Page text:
Christian Worship Is a Witness and Invitation to the World

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Psalm 100 (ESV)
Make a joyful noise to the Lord, all the earth! 2Serve the Lord with gladness! Come into his presence with singing!
3Know that the Lord, he is God! It is he who made us, and we are his; we are his people, and the sheep of his pasture.
4Enter his gates with thanksgiving, and his courts with praise! Give thanks to him; bless his name!
5For the Lord is good; his steadfast love endures forever, and his faithfulness to all generations.

Key Observation

Worship is the central act of the people of God in response to his majestic and loving rule. It serves as a witness and invitation to the nations.

Understanding the Word

This week we will study four psalms from Book IV (100, 103, 105, and 106). Psalm 100 concludes the series of psalms that celebrate the Lord as King (93–100) by affirming key theological truths about the Lord and calling his people to worship. Psalm 103 praises the wonders of the Lord and testifies to his great love. Psalms 105 and 106 bring Book IV to a conclusion by reviewing Israel’s history and envisioning a pathway forward to a future of abundance for a wayward people.

Psalm 100 is a stirring reminder of God’s mission. We are worshippers who testify to the nations in word and deed about the power and love of the Lord. In Psalms 93–99 the focus was on God’s kingship over his people and all creation. In Psalm 100, God’s people take up the missional implications of these truths. The psalm unfolds in two sections (vv. 1–3 and 4–5). Each part is similar in structure. There are a series of verbs that invite the nations to praise and worship: “Make a joyful noise,” “Serve,” “Come,” and “Know” (vv. 1–3a), and “Enter,” “Give thanks,” and “bless” (v. 4). Verses 3b and 5 conclude each section respectively by providing a rationale for praise grounded in the testimony of God’s people of what the Lord has done.

Verses 1–2 open with a series of invitations to worship the Lord. The emphasis is on joy and gladness. True praise of the Lord flows out of a deep relationship rooted in who God is and what God has done. Whenever praise is severed from relationship, it becomes hollow and will feel forced. As God’s people, we have the privilege of praising him for the sake of the nations. Our worship tells the gospel story and calls the world to join us. Psalm 100 imagines the nations joining God’s people with exuberant praise and thanksgiving and with service. The word translated “serve” (v. 2) can mean “worship.” It reminds us that at the heart of worship is a holistic response of committed service. It is a call to turn away from all other competing powers and gods in recognition of the true God and King, the Lord (cf. Deuteronomy 6:1–4).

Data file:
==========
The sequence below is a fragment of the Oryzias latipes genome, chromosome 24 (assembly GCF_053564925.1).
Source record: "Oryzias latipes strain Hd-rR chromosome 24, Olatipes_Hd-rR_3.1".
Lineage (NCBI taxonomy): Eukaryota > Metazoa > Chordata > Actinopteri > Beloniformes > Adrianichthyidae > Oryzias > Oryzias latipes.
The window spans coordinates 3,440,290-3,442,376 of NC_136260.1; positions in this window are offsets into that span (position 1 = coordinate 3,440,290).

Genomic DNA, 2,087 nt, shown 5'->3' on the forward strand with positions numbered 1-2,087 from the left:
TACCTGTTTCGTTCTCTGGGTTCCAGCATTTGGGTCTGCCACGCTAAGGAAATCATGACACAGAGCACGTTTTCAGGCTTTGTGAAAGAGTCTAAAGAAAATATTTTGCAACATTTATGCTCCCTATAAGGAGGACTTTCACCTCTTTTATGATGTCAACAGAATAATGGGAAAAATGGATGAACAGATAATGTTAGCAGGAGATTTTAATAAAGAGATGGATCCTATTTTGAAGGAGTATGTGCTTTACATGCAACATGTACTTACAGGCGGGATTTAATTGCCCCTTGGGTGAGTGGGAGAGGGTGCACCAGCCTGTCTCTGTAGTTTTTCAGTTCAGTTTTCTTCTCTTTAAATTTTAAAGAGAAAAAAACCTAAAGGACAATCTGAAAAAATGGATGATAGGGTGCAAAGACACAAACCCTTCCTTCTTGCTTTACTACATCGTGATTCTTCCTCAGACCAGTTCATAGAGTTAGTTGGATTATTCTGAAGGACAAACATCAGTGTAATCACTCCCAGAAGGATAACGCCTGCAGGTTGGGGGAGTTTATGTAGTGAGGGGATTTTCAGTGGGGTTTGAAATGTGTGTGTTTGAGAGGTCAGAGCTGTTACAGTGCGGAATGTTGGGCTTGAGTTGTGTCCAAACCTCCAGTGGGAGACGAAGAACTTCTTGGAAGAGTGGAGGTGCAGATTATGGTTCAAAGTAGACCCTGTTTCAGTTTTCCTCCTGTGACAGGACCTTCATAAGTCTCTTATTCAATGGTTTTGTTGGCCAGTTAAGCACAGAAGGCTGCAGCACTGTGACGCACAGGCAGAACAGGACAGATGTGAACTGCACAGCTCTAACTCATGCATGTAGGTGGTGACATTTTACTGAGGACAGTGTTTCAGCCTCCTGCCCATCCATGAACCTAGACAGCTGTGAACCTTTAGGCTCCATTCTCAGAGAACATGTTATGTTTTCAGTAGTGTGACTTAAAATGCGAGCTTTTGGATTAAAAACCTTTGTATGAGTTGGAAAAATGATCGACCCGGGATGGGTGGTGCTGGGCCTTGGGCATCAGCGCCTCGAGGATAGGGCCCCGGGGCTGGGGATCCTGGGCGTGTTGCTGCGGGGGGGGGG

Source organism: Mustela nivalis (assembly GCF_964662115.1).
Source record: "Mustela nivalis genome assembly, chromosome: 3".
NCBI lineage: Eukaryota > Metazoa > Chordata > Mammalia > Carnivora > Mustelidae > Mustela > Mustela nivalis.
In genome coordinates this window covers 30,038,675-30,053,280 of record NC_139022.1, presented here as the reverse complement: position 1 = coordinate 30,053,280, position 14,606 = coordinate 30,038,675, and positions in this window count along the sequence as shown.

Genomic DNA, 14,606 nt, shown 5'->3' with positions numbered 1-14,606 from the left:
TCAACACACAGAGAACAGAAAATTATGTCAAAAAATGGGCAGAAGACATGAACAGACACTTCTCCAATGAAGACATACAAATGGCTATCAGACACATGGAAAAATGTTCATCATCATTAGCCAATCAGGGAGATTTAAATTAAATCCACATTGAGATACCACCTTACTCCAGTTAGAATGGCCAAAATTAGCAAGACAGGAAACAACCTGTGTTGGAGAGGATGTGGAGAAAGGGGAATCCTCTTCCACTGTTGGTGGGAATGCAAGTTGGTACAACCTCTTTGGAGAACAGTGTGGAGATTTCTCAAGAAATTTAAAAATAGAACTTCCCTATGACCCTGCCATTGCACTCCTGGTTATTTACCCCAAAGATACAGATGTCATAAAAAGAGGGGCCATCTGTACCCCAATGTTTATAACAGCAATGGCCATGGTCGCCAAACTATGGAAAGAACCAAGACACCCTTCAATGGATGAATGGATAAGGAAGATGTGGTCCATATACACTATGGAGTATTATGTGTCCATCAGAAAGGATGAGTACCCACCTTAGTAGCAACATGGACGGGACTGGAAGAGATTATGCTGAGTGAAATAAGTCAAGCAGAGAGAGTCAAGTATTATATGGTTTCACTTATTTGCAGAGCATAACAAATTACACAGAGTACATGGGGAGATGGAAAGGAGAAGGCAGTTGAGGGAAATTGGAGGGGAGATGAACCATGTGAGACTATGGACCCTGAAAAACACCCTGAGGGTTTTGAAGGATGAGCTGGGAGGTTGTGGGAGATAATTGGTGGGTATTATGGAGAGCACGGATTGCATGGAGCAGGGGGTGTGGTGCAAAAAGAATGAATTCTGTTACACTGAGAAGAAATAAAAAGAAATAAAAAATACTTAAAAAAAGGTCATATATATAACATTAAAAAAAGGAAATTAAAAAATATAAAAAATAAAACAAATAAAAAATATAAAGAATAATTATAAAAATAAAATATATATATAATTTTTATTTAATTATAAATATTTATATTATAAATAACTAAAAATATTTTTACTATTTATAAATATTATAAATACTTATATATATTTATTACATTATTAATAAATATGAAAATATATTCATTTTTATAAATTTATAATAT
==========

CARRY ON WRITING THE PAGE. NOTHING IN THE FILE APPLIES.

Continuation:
Verse 3 invites the nations to know the Lord. This is not a call to intellectual understanding or familiarity. It is call to allegiance. The Lord is God in the sense that Isaiah 45:22 suggests: “I am God and there is no other.” The demonstration of this truth is the existence of God’s people and his ongoing care for them. God is the creator and sustainer of his people. We are not self-made. We are recipients of grace and, as such, we testify to the world.

Verses 4–5 restate these basic truths. Verse 4 envisions the nations coming to the temple in Jerusalem for worship and discovering God’s people singing unto him. These songs testify to God’s goodness through the years. It is a witness of God’s faithful and committed love that knows no bounds.

  1. Reflect on times when you felt despair in your faith. How did you find your way back?
  2. How does Psalm 90 challenge us to pray in times of unceasing hardship?

Are you interested in studying and living with the Psalms in a deeper way? In Part 3 of his OneBook Daily-Weekly journey through the Psalms, Dr. Brian Russell introduces readers to Books Four and Five of the Psalms (Psalms 90-150). Psalms 90-150 serve to rebuild faith and hope by reorienting God’s people with the themes of God’s kingship, steadfast love, and guidance through history. These psalms teach God’s people to worship, to live faithfully, and to prepare for His good future wherein all creation will join God’s people in praising the Lord for who He is and what He has done. By studying the Psalms, participants will be equipped and inspired to live out a moment-by-moment walk with God through the world as His witnesses. Get the study in our store here.

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Dr. Brian Russell is Dean of the School of Urban Ministries and Professor of Biblical Studies at Asbury Theological Seminary. He is also a consultant and speaker on the missional interpretation of Scripture and creating a missional ethos in communities of faith.

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